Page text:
including comments on his writings and such annotations by present-day scholars as have seemed necessary. It was through Wolff, one of the members of the academy, who died in 1824, that German scholars were made acquainted with the treasures of Grecian archeology. In the second decade of the century, great as was the ambition of many of its leaders, the academy was by no means what it now is. At its regular sessions rarely more than one half its members were present. Only 8 out of 29 or 30 who might have had the privilege heard Schleiermacher's remarkable essay on 'Various Methods of Translation.' The philosophical class, of which Schleiermacher was the head, contained only two members in addition to himself, Savigny and the younger Ancillon. It was the historical class which led the academy. To it belonged William von Humboldt, Ideler, Niebuhr, Buttmann, Boeckh and Bekker. In the decade following the fall of Napoleon the works of Savigny, the Grimm brothers, Lachmann, Bopp, Diez, Carl Bitter, Kiebuhr, the Humboldts, Eichorn, Creutzer, Gottfried and Hermann appeared. Many of them were epoch-making. Schleiermacher represented philosophy, philology and theology, as well as ethics, in his writings and in his instructions as a professor in the university. Boeckh represented philology, history and economics, while Niebuhr made it plain in his Roman History how history should be studied and written. Savigny indicated in his writings on law how closely united it is with history and philosophy.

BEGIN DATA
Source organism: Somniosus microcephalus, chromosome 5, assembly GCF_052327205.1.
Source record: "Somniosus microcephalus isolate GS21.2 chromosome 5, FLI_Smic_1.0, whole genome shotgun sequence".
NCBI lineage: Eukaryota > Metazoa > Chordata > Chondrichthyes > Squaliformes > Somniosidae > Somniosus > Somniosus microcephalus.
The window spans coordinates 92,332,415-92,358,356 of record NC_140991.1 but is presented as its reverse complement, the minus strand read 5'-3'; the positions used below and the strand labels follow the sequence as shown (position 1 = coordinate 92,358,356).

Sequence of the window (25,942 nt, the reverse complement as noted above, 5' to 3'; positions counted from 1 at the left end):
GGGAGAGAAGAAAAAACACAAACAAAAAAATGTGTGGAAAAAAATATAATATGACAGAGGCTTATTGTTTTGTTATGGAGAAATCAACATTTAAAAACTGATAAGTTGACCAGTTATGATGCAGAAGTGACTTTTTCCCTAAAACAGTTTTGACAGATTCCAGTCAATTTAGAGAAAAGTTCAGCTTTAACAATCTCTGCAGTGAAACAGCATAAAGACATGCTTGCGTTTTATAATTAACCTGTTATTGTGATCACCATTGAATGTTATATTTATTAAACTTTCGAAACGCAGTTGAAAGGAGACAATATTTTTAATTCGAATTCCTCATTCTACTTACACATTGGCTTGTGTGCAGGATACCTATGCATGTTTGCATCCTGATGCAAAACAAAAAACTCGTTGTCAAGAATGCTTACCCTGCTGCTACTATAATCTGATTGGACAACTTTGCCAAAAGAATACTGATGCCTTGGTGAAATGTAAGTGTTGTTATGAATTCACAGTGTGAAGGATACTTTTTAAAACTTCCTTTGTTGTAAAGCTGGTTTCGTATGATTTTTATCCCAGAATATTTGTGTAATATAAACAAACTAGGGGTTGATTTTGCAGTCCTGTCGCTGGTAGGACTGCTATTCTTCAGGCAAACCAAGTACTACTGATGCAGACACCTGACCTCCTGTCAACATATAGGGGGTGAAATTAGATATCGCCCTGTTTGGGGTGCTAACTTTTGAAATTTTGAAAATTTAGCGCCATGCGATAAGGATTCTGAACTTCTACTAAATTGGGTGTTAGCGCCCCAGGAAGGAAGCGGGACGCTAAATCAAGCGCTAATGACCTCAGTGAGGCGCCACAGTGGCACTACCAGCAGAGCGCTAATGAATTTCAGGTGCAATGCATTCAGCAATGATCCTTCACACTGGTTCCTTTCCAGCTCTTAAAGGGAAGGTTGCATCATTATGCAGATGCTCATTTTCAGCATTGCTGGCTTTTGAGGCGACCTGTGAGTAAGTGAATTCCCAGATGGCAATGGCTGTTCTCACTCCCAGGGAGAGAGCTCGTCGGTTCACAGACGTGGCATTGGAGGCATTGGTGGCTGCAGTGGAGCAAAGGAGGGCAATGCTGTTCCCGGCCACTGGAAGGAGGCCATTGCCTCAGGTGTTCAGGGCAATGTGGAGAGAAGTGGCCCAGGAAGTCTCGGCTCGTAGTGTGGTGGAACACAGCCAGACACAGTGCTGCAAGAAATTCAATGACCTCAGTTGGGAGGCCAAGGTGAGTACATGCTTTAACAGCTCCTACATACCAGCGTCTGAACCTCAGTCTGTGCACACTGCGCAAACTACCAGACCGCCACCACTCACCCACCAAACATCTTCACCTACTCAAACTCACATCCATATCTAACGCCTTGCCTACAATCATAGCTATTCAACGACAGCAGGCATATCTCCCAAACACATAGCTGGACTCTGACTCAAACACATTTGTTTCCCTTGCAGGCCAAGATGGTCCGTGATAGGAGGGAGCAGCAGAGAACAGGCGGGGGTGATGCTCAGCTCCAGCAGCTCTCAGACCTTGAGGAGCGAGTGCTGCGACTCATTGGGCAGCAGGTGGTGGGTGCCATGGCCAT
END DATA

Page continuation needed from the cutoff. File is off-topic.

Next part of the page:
It was in 1815 that Boeckh proposed and secured the adoption of a plan for the publication of all accessible Greek and Latin inscriptions. He thought the work might occupy four years and cost about $450. It is not yet entirely complete and has cost more than $45,000. Boeckh gave his personal attention to Grecian antiquities and with the aid of a commission appointed by the academy, by correspondence with societies in Corfu, Thessaly and Athens, and by searching the libraries of Europe, gathered material for a work which he soon discovered would be far more extensive, valuable and costly than he had originally anticipated. Bekker came to his aid and was made his permanent assistant in 1817. He had spent the years 1810-12 in Paris, copying manuscripts, and in 1815-16 had been employed with Professor Goeschen in Verona in copying the 'Gaius,' discovered by Mebuhr while serving as ambassador in Rome, a work which has proved to be of importance for the science of law. In 1817 Bekker was entrusted with the preparation of the writings of Aristotle, which was subsequently made to include the comments and everything else which could throw light upon their meaning or their importance. Professor Brandis was chosen as his assistant. This edition, now under the care of Professor Diels, is approaching completion and is of inestimable value to all who prize learning and painstaking accuracy. Mr. Diels entered the academy in 1882 and is still one of its most important members. Bekker devoted